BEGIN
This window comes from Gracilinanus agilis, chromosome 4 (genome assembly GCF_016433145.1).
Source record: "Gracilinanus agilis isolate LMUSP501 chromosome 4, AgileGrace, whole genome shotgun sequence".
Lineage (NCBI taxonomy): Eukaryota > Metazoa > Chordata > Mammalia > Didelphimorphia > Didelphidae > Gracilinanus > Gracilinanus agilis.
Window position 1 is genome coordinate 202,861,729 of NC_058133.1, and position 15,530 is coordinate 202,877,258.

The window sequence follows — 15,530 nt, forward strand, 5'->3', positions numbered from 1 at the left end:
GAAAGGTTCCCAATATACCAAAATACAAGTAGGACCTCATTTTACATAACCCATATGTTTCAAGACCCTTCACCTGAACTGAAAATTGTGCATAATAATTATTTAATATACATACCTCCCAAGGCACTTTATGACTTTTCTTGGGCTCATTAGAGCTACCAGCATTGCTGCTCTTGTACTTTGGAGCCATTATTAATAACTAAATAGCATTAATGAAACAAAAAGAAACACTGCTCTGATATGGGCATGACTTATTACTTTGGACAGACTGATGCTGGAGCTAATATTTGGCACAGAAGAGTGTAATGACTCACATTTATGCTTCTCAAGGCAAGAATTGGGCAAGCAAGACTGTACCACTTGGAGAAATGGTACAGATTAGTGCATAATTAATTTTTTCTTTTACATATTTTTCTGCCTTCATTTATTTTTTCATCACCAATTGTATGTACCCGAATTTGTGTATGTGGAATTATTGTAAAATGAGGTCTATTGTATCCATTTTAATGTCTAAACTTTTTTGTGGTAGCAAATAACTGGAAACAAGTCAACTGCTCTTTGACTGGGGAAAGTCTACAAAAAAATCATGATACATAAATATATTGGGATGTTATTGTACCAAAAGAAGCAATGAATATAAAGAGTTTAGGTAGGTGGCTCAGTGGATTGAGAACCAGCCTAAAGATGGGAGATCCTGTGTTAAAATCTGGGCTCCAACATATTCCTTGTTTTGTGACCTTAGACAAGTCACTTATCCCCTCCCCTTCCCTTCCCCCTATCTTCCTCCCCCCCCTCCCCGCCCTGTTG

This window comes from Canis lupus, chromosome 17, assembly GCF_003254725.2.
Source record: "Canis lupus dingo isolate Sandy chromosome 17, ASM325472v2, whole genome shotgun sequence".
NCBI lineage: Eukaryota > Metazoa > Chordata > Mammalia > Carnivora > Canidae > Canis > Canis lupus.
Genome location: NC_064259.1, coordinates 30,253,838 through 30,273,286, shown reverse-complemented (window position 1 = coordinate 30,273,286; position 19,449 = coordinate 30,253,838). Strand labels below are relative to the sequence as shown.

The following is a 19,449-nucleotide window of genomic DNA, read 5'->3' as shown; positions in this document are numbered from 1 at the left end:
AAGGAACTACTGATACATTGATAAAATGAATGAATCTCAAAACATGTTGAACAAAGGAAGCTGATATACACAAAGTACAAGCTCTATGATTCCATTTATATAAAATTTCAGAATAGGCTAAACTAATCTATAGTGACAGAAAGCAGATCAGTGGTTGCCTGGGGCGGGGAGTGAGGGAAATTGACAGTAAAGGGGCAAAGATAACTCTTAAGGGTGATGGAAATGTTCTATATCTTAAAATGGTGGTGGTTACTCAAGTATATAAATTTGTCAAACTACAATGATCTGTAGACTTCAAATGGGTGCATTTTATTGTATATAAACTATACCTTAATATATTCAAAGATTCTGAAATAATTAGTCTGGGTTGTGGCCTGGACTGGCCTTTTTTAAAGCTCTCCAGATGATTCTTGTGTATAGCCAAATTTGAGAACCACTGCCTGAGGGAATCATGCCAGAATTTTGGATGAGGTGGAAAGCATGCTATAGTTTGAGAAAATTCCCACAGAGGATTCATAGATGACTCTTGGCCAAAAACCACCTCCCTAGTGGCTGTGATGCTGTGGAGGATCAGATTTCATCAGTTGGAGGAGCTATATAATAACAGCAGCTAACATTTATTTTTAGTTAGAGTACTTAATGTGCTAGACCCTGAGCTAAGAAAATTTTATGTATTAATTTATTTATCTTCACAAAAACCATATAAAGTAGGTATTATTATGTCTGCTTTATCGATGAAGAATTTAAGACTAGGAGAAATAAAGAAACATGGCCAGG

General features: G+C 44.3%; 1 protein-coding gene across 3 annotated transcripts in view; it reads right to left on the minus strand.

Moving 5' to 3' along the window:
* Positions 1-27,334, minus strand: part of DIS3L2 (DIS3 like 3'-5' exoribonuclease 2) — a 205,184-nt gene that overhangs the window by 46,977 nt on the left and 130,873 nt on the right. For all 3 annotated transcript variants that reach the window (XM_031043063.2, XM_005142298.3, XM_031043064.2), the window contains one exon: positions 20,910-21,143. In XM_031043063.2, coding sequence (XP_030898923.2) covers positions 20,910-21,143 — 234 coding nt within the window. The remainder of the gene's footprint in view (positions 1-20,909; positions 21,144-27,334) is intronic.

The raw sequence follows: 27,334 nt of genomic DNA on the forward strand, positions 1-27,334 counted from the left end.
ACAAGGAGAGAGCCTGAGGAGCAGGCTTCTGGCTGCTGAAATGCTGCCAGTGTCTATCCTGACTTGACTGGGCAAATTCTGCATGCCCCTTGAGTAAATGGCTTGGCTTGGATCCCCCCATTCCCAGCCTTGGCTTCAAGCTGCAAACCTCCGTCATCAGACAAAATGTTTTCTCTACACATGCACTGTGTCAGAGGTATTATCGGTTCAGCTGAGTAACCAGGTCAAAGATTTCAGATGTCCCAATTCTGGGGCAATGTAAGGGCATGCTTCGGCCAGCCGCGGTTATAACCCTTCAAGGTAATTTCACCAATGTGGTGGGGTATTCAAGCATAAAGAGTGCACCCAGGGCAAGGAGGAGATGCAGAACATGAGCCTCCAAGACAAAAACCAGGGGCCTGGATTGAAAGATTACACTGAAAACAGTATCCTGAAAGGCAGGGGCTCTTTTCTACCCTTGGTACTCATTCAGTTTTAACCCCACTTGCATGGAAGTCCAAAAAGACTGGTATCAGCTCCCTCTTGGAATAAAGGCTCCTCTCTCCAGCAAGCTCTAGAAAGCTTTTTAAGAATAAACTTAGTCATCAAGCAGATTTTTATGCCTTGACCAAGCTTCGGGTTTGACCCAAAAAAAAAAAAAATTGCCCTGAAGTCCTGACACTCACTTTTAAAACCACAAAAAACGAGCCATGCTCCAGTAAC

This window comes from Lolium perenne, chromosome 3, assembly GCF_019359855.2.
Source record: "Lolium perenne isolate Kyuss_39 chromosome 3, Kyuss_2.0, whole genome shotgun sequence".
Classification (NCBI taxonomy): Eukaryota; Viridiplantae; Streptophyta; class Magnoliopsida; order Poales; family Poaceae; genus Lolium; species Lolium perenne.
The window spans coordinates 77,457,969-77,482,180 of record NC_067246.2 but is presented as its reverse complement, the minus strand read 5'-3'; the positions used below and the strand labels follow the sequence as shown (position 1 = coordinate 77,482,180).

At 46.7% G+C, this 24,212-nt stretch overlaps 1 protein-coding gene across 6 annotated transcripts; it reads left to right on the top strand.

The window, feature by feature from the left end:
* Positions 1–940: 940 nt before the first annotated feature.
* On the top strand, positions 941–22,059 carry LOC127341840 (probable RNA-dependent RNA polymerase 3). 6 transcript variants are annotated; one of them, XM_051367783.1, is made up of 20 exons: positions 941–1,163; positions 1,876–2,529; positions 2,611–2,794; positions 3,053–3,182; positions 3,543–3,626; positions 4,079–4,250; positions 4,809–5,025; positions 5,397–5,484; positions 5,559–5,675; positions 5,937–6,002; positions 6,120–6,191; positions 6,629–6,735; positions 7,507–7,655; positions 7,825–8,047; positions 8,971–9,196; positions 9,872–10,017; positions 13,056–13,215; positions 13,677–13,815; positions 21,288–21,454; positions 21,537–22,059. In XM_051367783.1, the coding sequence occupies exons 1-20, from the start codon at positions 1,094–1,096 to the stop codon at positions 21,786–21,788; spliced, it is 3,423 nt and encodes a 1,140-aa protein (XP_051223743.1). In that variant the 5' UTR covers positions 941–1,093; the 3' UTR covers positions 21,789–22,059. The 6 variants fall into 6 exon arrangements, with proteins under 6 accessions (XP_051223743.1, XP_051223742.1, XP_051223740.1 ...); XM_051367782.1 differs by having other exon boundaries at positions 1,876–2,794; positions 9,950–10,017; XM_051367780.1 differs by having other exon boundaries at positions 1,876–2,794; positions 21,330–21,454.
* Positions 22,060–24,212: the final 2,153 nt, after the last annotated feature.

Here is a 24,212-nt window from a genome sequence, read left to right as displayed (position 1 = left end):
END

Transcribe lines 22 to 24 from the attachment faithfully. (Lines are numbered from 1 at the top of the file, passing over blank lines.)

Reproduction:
At 46.7% G+C, this 24,212-nt stretch overlaps 1 protein-coding gene across 6 annotated transcripts; it reads left to right on the top strand.

The window, feature by feature from the left end:
* Positions 1–940: 940 nt before the first annotated feature.